News and Record

October 18, 2004


The U.S. Supreme Court has heard arguments in a Missouri case that will decide whether inmates on America’s death rows can be executed if they committed murder at age 16 or 17. The court already forbids the execution of people younger than 15.

The court’s decision affects five North Carolina prisoners, all of whom are adults now but who were 17 when they committed murders. N.C. law forbids the execution of 16-year-olds. Yet it permits the execution of those who were 17 when they murdered.

We oppose the death penalty because we believe that it is administered arbitrarily. That view has been validated in recent years with the release of more than 100 death-row inmates who were wrongly convicted.

The case before the Supreme Court could, depending on the outcome, restrict capital punishment by forbidding the execution of a prisoner who was younger than 18 when he killed. It involves Christopher Simmons, who committed murder in 1993 when he was 17. Last year, in a 4-2 decision, the Missouri Supreme Court commuted Simmons’ sentence to life without parole. The state of Missouri appealed the decision to the U.S. Supreme Court.

Simmons’ lawyers are making the same argument before the U.S. Supreme Court that they used in Missouri: namely, that scientific studies show a teenager’s brain is not fully developed until he or she reaches their early 20s.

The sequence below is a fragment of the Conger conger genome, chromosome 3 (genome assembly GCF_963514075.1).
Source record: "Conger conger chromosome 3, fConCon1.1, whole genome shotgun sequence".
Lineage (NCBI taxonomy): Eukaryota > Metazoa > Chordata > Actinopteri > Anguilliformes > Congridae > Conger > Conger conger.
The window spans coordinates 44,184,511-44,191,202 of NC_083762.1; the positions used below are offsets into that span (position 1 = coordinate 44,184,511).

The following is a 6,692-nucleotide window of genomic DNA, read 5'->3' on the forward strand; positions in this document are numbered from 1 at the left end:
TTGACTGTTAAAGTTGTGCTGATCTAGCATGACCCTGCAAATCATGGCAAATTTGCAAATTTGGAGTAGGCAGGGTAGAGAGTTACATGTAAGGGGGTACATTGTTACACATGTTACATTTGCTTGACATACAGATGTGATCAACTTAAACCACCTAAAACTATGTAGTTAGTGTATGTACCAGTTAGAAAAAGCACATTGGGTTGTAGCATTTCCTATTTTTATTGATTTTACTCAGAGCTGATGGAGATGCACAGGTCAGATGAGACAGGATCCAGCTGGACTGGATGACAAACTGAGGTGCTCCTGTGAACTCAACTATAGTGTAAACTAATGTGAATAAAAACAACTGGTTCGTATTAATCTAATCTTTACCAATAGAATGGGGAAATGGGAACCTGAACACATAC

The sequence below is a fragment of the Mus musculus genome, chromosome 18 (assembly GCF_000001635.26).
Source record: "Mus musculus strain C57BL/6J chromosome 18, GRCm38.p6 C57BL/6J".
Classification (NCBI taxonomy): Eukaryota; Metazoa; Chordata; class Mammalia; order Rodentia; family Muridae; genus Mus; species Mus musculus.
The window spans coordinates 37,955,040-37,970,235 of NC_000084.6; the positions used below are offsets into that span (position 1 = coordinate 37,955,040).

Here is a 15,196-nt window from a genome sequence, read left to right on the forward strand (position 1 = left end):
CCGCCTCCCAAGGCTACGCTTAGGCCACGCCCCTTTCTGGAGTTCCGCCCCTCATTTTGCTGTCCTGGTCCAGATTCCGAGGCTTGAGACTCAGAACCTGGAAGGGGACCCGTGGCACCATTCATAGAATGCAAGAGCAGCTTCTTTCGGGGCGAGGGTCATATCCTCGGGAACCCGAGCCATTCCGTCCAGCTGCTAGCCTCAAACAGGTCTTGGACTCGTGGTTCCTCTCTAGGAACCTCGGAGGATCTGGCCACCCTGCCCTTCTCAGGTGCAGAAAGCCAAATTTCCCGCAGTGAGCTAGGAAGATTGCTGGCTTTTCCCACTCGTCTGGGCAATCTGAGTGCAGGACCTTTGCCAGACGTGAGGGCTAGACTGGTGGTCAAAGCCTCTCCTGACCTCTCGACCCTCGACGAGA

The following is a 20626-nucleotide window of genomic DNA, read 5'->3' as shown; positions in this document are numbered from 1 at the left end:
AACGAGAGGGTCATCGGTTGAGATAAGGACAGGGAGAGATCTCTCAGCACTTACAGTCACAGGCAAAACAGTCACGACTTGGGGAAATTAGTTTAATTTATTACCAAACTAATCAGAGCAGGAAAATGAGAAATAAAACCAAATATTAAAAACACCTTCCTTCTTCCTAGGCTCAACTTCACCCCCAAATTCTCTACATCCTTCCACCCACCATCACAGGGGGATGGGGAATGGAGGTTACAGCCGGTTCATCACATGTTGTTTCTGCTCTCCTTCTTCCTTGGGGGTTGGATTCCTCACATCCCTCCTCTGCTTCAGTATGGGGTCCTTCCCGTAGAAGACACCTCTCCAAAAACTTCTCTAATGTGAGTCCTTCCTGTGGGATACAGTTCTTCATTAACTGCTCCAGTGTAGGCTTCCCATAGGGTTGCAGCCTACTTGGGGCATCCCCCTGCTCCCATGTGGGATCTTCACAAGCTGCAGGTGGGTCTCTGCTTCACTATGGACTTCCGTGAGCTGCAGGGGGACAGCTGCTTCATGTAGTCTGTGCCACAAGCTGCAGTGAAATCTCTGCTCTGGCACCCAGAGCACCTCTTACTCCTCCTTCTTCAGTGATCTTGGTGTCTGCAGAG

The underdeveloped portion makes teenagers more prone to impulsive behavior and peer pressure, said Seth P. Waxman, Simmons’ attorney. Waxman drew an analogy between Simmons’ case and a 2002 Supreme Court ruling that banned the execution of moderately retarded inmates.

He suggested that if a brain deficiency prevented the mentally retarded from being executed, the same standard should apply to teenagers.

As pure science, the validity of that point is debatable. But many rights, privileges and obligations in this country are governed by age and based on the obvious premise that the maturity and judgment of youths does not typically match the judgment of adults.

The court is often deeply divided on death penalty cases. John Paul Stevens, David Souter, Ruth Bader Ginsburg and Stephen Breyer already oppose juvenile executions. Chief Justice Rehnquist, Antonin Scalia and Clarence Thomas support the death penalty. Justices Sandra Day O’Connor and Anthony Kennedy are the swing votes. Justice Kennedy sounded especially skeptical.

Ever since states were allowed to reinstate capital punishment in 1976, the courts have heard endless cases determining who can be executed. Executions ought to be abolished altogether. Until then, however, the court should forbid executions of those who were juveniles when they committed their crimes.


News & Record